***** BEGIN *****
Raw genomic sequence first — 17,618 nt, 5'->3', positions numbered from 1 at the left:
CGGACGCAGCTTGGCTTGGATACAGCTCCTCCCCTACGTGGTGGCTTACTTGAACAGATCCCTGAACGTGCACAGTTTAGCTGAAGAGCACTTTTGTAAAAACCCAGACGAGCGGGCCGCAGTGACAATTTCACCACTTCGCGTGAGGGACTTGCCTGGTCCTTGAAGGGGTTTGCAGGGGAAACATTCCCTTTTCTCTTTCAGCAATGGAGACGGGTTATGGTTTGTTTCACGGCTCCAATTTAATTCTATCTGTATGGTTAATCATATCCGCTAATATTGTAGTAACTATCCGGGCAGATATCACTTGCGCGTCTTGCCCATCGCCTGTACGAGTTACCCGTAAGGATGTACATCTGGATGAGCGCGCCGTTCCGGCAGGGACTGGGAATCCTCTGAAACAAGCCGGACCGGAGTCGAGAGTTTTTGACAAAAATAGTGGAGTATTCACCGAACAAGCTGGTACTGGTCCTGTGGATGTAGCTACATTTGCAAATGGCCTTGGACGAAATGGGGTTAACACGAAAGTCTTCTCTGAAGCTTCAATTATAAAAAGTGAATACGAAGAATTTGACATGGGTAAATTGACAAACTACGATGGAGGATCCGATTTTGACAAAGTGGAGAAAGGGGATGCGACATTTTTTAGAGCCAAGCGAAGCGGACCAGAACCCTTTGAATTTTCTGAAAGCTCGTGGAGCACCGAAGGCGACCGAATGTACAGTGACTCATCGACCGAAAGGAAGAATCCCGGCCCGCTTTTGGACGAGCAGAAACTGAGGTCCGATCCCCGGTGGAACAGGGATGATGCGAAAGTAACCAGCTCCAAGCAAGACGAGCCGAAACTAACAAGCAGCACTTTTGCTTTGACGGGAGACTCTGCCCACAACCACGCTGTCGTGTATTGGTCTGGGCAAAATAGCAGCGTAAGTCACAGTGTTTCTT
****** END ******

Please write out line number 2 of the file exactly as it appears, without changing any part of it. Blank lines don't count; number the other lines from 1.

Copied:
CGGACGCAGCTTGGCTTGGATACAGCTCCTCCCCTACGTGGTGGCTTACTTGAACAGATCCCTGAACGTGCACAGTTTAGCTGAAGAGCACTTTTGTAAAAACCCAGACGAGCGGGCCGCAGTGACAATTTCACCACTTCGCGTGAGGGACTTGCCTGGTCCTTGAAGGGGTTTGCAGGGGAAACATTCCCTTTTCTCTTTCAGCAATGGAGACGGGTTATGGTTTGTTTCACGGCTCCAATTTAATTCTATCTGTATGGTTAATCATATCCGCTAATATTGTAGTAACTATCCGGGCAGATATCACTTGCGCGTCTTGCCCATCGCCTGTACGAGTTACCCGTAAGGATGTACATCTGGATGAGCGCGCCGTTCCGGCAGGGACTGGGAATCCTCTGAAACAAGCCGGACCGGAGTCGAGAGTTTTTGACAAAAATAGTGGAGTATTCACCGAACAAGCTGGTACTGGTCCTGTGGATGTAGCTACATTTGCAAATGGCCTTGGACGAAATGGGGTTAACACGAAAGTCTTCTCTGAAGCTTCAATTATAAAAAGTGAATACGAAGAATTTGACATGGGTAAATTGACAAACTACGATGGAGGATCCGATTTTGACAAAGTGGAGAAAGGGGATGCGACATTTTTTAGAGCCAAGCGAAGCGGACCAGAACCCTTTGAATTTTCTGAAAGCTCGTGGAGCACCGAAGGCGACCGAATGTACAGTGACTCATCGACCGAAAGGAAGAATCCCGGCCCGCTTTTGGACGAGCAGAAACTGAGGTCCGATCCCCGGTGGAACAGGGATGATGCGAAAGTAACCAGCTCCAAGCAAGACGAGCCGAAACTAACAAGCAGCACTTTTGCTTTGACGGGAGACTCTGCCCACAACCACGCTGTCGTGTATTGGTCTGGGCAAAATAGCAGCGTAAGTCACAGTGTTTCTT